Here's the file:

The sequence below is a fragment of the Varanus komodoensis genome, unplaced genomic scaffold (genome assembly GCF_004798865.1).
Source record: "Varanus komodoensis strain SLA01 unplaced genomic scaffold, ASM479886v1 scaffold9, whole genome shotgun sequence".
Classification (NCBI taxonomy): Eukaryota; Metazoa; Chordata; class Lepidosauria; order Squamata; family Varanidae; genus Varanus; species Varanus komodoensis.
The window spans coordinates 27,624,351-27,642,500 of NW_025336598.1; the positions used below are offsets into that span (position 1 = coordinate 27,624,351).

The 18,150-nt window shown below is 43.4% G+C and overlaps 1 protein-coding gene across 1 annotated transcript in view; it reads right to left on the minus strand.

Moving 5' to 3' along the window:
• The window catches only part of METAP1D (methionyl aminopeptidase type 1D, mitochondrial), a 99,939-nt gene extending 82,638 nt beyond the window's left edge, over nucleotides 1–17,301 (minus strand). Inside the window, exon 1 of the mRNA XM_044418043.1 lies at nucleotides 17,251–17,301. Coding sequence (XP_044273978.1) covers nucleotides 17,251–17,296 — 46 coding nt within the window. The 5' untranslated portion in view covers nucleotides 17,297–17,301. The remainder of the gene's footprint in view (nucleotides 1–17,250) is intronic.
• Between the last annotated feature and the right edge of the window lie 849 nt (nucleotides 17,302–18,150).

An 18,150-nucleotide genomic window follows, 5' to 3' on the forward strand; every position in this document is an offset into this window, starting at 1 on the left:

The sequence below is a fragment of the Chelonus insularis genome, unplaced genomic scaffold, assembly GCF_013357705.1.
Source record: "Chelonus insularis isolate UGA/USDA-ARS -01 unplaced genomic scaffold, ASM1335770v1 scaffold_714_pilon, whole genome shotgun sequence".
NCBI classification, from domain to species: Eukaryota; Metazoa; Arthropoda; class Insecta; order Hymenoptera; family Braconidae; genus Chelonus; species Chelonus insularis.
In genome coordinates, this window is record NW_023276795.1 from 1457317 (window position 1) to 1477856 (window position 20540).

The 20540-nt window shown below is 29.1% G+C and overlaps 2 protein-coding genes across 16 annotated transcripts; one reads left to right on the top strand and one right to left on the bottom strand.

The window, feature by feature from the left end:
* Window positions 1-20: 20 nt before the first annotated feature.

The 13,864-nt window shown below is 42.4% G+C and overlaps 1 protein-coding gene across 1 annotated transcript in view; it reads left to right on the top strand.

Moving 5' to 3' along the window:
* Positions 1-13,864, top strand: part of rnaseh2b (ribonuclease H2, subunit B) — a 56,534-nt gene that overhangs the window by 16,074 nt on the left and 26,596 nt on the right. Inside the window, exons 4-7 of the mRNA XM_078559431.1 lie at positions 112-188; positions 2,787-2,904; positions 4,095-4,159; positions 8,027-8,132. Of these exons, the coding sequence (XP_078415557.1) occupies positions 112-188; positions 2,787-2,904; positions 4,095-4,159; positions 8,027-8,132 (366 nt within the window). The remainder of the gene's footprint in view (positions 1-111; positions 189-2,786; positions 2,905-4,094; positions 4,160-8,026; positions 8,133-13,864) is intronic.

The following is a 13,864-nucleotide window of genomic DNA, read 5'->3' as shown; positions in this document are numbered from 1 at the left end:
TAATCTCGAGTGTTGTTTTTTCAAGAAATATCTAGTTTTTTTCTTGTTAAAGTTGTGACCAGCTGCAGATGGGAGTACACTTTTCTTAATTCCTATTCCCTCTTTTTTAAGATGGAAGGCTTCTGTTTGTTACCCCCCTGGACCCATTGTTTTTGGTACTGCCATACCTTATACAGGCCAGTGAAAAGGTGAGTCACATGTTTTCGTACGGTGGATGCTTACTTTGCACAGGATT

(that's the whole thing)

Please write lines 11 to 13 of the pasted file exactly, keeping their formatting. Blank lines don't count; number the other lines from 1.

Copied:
Source record: "Chelonus insularis isolate UGA/USDA-ARS -01 unplaced genomic scaffold, ASM1335770v1 scaffold_714_pilon, whole genome shotgun sequence".
NCBI classification, from domain to species: Eukaryota; Metazoa; Arthropoda; class Insecta; order Hymenoptera; family Braconidae; genus Chelonus; species Chelonus insularis.
In genome coordinates, this window is record NW_023276795.1 from 1457317 (window position 1) to 1477856 (window position 20540).